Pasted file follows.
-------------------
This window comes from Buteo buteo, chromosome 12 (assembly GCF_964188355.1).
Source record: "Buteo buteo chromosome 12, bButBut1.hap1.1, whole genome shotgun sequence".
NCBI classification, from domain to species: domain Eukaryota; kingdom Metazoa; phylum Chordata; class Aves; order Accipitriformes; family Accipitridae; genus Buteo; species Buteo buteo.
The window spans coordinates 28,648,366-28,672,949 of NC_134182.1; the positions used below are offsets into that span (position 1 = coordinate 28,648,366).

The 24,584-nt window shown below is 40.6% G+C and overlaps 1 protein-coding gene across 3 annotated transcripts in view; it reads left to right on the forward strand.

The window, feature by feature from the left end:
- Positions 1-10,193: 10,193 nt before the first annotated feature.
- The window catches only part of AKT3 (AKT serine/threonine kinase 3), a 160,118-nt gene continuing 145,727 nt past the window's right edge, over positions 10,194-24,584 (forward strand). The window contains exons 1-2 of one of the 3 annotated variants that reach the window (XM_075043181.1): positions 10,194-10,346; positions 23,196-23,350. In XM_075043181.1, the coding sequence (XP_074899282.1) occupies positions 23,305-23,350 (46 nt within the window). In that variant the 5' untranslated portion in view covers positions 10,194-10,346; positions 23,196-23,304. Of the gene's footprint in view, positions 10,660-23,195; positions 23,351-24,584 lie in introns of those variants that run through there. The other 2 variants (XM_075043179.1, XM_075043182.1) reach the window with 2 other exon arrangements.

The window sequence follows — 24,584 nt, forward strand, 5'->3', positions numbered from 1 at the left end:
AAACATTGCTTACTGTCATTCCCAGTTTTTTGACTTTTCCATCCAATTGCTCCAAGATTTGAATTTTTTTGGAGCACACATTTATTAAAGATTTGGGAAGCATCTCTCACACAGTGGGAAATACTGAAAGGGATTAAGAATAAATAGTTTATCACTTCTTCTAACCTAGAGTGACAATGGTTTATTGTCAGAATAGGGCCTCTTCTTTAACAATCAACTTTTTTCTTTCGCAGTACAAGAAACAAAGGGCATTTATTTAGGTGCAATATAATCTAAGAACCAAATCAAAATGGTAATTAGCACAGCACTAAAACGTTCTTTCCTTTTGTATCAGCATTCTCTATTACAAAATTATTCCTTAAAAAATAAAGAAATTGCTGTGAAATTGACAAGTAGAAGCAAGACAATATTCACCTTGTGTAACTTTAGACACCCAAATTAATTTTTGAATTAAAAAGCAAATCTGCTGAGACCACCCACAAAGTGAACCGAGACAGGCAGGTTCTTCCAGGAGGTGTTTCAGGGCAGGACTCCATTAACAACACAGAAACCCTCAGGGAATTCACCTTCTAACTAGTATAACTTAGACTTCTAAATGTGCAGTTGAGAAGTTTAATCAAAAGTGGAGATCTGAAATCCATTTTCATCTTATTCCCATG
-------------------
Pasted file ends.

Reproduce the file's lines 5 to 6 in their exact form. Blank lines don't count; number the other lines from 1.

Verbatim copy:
The 24,584-nt window shown below is 40.6% G+C and overlaps 1 protein-coding gene across 3 annotated transcripts in view; it reads left to right on the forward strand.

The window, feature by feature from the left end: